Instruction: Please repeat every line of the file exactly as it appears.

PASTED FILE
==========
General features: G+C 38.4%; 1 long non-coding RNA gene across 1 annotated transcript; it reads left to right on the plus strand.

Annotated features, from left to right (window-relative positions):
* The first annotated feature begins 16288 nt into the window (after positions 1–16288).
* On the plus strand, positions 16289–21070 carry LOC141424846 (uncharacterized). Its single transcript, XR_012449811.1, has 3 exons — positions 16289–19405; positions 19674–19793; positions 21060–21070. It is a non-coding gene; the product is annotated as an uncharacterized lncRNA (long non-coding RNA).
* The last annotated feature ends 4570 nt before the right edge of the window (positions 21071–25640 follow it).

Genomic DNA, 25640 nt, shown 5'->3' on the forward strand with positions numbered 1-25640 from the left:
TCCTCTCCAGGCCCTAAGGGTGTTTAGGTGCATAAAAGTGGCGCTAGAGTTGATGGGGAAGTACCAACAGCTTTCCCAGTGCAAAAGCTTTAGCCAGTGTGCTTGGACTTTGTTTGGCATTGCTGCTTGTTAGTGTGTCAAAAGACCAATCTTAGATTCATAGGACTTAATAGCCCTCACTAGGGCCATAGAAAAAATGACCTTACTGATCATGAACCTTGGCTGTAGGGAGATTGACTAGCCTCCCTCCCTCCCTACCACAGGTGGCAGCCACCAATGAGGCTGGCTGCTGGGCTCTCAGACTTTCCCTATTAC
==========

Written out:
General features: G+C 38.4%; 1 long non-coding RNA gene across 1 annotated transcript; it reads left to right on the plus strand.

Annotated features, from left to right (window-relative positions):
* The first annotated feature begins 16288 nt into the window (after positions 1–16288).
* On the plus strand, positions 16289–21070 carry LOC141424846 (uncharacterized). Its single transcript, XR_012449811.1, has 3 exons — positions 16289–19405; positions 19674–19793; positions 21060–21070. It is a non-coding gene; the product is annotated as an uncharacterized lncRNA (long non-coding RNA).
* The last annotated feature ends 4570 nt before the right edge of the window (positions 21071–25640 follow it).

Genomic DNA, 25640 nt, shown 5'->3' on the forward strand with positions numbered 1-25640 from the left:
TCCTCTCCAGGCCCTAAGGGTGTTTAGGTGCATAAAAGTGGCGCTAGAGTTGATGGGGAAGTACCAACAGCTTTCCCAGTGCAAAAGCTTTAGCCAGTGTGCTTGGACTTTGTTTGGCATTGCTGCTTGTTAGTGTGTCAAAAGACCAATCTTAGATTCATAGGACTTAATAGCCCTCACTAGGGCCATAGAAAAAATGACCTTACTGATCATGAACCTTGGCTGTAGGGAGATTGACTAGCCTCCCTCCCTCCCTACCACAGGTGGCAGCCACCAATGAGGCTGGCTGCTGGGCTCTCAGACTTTCCCTATTAC